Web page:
Star-hoppers: planets bouncing between binary stars

Back in the old days, sometimes two good TV shows came on at the same time. Some people would just choose one show to watch, but I would bounce between them. I would change the channel as soon as the commercials started for one show, then do the same at the commercial break on the other show, and keep following that pattern. (It turns out it wasn’t a great strategy, as I usually missed the best parts of each show.)

Just like me bouncing between TV shows, planets can bounce between stars. In most cases a planet just orbits one star at a time. There are a few exceptions, like “Tatooine binaries”, in which a planet orbits around a pair of close binary stars. And as we know, free-floating planets don’t orbit a star at all.

A bouncing planet will orbit one star for a while, then bounce off to orbit a different one. This bouncing can take place in binary star systems in which two stars share a common, relatively wide orbit (about 100-1000 au in the examples, where 1 au or “astronomical unit”, is the Earth-Sun distance). Bouncing can only happen when a planet has the right orbital energy. Too little energy and the planet is stuck orbiting one star. Too much energy and the planet flies off and is free from both stars’ gravity. In between is where things get interesting.

This diagram shows four examples of planet orbits in a binary star system. The number C represents a measure of the orbital energy (more precisely, the Jacobi Constant) of a planet’s orbit. The planet cannot enter the gray regions, so for C=5 the planet is restricted to orbiting the red star. For C=3.5 or 3.1, the planet bounces between stars but, after a wandering path, ends up escaping entirely. In between, when C=3.7, the planet bounces between the two stars but cannot escape.

Examples of planet orbits in a circular, coplanar binary star system (the stars are the large red and blue dots, with the red dot being a Sun-like star and the blue dot being about 30% as massive), for different values of the Jacobi constant C (which roughly corresponds to the orbital energy). Bouncing between stars happens when C=3.7. Credit: Moeckel & Veras (2012)

It’s pretty awesome to imagine a planet bouncing back and forth between two stars like in the setup with C=3.7. But how would that situation ever arise?

A planet cannot form in a bouncing configuration, but it can be kicked into one. The orbital energy of a planet can change. One way this can happen is when it is kicked by the gravity of other planets in the same system, as in the case of planet-planet scattering (which I’ve discussed a lot in the past, such as in When good Jupiters go bad):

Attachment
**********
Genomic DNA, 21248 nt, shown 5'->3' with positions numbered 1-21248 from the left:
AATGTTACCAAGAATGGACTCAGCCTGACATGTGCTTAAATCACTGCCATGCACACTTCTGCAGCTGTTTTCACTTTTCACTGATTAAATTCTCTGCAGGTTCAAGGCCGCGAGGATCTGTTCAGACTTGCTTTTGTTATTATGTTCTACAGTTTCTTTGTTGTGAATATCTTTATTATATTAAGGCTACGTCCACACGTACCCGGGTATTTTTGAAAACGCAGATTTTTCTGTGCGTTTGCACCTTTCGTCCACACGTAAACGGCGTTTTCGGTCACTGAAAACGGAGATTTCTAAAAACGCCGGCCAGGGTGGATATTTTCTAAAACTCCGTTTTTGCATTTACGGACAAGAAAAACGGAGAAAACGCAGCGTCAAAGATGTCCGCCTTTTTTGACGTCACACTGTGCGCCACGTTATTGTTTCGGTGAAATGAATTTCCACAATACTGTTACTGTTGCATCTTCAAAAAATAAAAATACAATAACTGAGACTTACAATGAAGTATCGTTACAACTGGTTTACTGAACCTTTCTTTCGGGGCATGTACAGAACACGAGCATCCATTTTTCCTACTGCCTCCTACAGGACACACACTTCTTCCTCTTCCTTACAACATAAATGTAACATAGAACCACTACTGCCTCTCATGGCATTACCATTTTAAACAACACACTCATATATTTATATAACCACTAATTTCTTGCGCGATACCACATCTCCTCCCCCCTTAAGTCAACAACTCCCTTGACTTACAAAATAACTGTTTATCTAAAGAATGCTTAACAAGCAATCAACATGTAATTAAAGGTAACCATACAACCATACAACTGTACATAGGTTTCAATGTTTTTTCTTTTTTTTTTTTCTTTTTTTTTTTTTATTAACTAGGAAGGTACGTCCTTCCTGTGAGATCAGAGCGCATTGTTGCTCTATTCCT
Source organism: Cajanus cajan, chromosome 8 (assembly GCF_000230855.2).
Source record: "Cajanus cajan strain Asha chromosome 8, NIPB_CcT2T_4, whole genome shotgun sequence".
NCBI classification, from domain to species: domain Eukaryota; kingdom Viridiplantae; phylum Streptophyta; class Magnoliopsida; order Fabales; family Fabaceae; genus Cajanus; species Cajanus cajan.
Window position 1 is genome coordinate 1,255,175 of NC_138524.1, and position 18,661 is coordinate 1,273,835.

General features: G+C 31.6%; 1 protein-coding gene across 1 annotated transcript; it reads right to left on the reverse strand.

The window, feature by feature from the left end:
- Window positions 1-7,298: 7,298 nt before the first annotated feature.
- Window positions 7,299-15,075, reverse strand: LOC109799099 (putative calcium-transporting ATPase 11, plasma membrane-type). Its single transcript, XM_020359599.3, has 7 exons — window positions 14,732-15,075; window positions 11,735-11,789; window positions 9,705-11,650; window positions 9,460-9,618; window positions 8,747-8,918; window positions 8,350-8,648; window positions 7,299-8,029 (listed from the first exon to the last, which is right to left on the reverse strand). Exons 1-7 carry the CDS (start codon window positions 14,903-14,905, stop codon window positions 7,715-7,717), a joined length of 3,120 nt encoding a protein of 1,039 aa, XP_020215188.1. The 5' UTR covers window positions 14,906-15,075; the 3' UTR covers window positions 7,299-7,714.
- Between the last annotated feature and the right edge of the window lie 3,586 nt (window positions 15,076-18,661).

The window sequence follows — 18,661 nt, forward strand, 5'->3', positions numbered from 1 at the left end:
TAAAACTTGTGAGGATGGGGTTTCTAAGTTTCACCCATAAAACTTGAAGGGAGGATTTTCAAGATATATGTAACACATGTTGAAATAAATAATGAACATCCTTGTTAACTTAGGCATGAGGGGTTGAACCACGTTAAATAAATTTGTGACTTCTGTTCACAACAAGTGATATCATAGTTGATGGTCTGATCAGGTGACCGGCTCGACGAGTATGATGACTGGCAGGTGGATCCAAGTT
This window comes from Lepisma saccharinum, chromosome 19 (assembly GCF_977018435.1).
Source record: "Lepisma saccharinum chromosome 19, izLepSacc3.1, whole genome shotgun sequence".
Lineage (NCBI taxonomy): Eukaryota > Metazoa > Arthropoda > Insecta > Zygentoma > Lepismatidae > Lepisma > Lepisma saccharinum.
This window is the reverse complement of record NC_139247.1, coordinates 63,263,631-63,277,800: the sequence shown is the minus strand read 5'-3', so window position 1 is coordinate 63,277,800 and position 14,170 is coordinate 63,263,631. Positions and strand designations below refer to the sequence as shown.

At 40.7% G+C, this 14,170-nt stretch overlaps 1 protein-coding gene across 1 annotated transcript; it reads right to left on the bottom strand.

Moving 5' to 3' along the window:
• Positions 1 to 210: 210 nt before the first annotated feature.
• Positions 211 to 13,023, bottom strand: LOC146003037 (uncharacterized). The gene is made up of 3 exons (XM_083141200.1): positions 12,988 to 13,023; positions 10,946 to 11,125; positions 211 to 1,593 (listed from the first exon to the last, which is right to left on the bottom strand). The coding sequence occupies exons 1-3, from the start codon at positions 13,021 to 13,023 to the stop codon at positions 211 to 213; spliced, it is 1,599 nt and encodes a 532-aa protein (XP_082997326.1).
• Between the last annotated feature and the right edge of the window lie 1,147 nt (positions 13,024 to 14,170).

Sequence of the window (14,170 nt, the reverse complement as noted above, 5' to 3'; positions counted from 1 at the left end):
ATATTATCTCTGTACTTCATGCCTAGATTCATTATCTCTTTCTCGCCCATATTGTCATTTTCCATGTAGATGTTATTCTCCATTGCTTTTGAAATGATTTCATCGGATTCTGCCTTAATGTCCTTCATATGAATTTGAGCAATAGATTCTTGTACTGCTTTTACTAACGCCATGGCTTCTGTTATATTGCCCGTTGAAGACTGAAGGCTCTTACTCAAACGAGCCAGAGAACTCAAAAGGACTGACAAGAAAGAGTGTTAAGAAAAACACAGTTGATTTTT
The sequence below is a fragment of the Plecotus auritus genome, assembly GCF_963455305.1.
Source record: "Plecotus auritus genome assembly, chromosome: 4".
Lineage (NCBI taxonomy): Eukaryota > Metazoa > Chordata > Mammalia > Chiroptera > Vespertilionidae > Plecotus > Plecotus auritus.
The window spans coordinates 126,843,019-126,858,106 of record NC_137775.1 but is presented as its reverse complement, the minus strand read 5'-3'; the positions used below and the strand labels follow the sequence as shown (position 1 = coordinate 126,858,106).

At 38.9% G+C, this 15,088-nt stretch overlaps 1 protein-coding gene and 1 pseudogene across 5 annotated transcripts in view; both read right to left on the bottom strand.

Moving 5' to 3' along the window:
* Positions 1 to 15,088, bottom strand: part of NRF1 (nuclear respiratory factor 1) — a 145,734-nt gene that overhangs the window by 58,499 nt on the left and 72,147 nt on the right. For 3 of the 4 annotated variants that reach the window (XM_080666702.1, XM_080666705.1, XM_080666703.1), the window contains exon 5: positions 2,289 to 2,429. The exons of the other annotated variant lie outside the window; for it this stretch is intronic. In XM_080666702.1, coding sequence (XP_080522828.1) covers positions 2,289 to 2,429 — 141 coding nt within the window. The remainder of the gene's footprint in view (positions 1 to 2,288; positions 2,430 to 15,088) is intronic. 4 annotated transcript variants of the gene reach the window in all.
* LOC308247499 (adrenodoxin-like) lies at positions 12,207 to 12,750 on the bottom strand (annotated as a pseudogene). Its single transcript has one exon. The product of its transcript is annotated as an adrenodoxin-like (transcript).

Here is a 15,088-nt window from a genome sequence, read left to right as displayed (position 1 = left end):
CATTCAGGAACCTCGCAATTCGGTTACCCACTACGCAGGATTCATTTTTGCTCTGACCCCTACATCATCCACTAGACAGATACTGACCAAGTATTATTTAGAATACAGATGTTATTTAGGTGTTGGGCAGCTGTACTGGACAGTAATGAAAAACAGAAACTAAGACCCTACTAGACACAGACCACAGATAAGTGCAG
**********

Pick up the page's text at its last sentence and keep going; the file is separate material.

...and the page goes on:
Imagine this. A system of Jupiter-like gas giants forms around one member of a binary system. The gas giants’ orbits start to cross and the planets gravitationally scatter each other. So far, this story looks a lot like the animation above. Around a single star, the most common outcome of scattering is that one planet is ejected to interstellar space, leaving one or more survivors on stretched-out (“eccentric”) orbits around the star. But around a binary star, a scattered planet often bounces around to the other star before being ejected.

The following animation shows the evolution of two planets scattering off of each other in a binary system consisting of two Sun-like stars separated by 250 au. First the planets are trapped around the red star, but after being gravitationally scattered, one planet bounces to the other planet many times before finally being ejected from the system entirely.

The evolution of a system in which two planets formed around one member of a binary star system. The reference frame of the left-hand panel shows the binary stars orbiting each other. The right-hand frame has the binary fixed and shows how the space available for the planet changes as its Jacobi constant C evolves. Credit Nick Moeckel, from Moeckel & Veras (2012).

You might wonder whether a bouncing planet could be captured by the other (blue) star. In the simple setup like the one shown above, capture is impossible. The bouncing planet needs to slow down and lose orbital energy to stay in orbit around the other star, and there is no way for that to happen.

But capture is possible in real systems. For instance, if the action happens early enough that the other star has a disk of leftover gas, then the scattered planet’s orbit can lose energy by plunging through the disk and be captured. The same thing can happen if there is a disk of leftover rocky or icy bodies. If the other star has its own planets, then the incoming scattered planet can even gravitationally disrupt the native planetary system and end up surviving in orbit. Another less-likely outcome is that the scattered planet could collide with one of the planets — this would have the effect of moving all of the planet’s mass from one star’s orbit to the other’s, but the collision would dramatically shake up the planet (and wipe out any chances for survival).